The general health of our team members has been good, but two have been suffering from serious dermatitis caused by exposure to the sap of trees in the Anacardiaceae—the poison ivy family. Trees in this family are common in the forest, and exposure is hard to avoid. It does seem like these cases were caused by handling collections and by sniffing the slashed bark, a standard practice to help identify the tree (more on the smell of trees in a later post). Anacards (as we call them) usually ooze a sinister black sap from cut parts that warns one not to get too close. The tree that team member Pak Manto sniffed, however, was a Buchanania that has a watery brown sap, easily mistaken for less troublesome species. Severity of reaction to the tree’s toxins (urushiols) varies greatly from person to person. I’m fortunate in seldom getting a reaction, but it appears that repeated exposure increases the likelihood of a reaction and one day I may also be unable to touch these wonderful trees. Pak Manto’s face swelled up and he was unable to sleep for a couple nights. In the end, he went down to the village clinic, believing he could be cured by an injection they offer there. They probably administered a steroid injection to quell the intense itching, but the rash that follows exposure to urushiol is the result of an immune reaction and cannot be treated—it must run its course over a couple of weeks. He’s back from the village now, but clearly still bothered by the itching.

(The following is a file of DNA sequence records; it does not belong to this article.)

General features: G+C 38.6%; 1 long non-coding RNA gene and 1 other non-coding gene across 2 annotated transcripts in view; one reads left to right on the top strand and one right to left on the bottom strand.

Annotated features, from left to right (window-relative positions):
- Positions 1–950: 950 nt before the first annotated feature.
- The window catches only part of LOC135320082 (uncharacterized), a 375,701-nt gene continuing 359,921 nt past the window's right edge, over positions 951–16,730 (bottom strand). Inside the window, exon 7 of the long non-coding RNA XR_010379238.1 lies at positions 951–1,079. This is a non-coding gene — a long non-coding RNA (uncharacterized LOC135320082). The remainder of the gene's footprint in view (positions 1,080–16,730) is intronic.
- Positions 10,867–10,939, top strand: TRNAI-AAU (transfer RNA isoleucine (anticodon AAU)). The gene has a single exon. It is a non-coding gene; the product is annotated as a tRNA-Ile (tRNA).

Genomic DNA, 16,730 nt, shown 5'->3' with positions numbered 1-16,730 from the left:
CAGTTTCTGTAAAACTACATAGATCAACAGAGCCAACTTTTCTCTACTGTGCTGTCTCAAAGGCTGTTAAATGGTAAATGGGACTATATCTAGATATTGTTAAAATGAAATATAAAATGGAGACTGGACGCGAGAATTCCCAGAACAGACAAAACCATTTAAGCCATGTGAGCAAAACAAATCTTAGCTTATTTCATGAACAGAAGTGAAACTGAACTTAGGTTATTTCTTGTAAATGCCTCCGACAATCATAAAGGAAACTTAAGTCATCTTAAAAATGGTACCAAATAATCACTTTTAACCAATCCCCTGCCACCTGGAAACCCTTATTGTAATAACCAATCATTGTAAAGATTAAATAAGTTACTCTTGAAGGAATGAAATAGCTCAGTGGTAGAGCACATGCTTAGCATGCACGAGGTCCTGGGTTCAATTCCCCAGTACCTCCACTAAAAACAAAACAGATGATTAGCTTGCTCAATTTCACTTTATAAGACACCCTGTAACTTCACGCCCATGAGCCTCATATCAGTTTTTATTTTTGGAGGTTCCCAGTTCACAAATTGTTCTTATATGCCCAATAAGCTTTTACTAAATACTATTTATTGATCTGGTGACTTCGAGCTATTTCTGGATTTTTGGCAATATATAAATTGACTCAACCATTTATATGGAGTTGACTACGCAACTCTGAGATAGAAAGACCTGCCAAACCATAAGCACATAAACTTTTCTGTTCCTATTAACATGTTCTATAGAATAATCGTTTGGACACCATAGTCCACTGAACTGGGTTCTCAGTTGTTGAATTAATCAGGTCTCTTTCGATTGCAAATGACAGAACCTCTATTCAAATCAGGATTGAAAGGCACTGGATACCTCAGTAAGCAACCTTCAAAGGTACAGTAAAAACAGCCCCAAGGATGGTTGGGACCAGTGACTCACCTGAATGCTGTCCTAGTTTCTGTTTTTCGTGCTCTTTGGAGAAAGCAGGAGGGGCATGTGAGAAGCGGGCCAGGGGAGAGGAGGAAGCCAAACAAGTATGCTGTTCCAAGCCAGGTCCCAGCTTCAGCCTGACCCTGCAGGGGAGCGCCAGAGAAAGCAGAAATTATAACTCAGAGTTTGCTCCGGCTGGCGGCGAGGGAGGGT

Probably the most serious danger in the forest is being hit by a falling branch or trunk. The canopy is full of dead limbs precariously held aloft by vines. Most of the time, being in an equatorial position out of the zone of tradewinds, the forest is windless; but occasionally there are strong winds associated with convection storms. When a wind comes, it is accompanied by snaps and thumps as leaves, twigs, and branches snagged in the canopy come crashing down to the ground. This is a time to pay full attention to one’s surroundings and to find a place to stand that is not below a vine tangle or dying tree. Once or twice a year there will be a very strong wind, when even healthy trees might be blown down. Right at the beginning of our project, when we were surveying the B plot on the crown of a hill, we experienced just such a wind. It kept increasing in strength until the canopy above was a swirling mass of flailing limbs. Leafy branches were transformed into silvery skeletons as the leaves were flattened along the twigs. Forty-meter trees swayed back and forth through as much as twenty degrees, looking more like giant blades of grass than solid woody organisms. Our excitement turned to fear and from fear to panic as we searched for a place to hide, but in a forest there is nowhere to hide from falling trees. Ultimately, we found a large rock on the side of the hill to protect us from being crushed. The windstorm lasted for about twenty minutes before dying away, only to be followed by a drenching rain. While truly concerned about being flattened, I was also entranced by this awesome demonstration of the power of the natural world. It was one of those moments when you are forced to recalibrate your perception of your physical permanence in this large, wonderful world.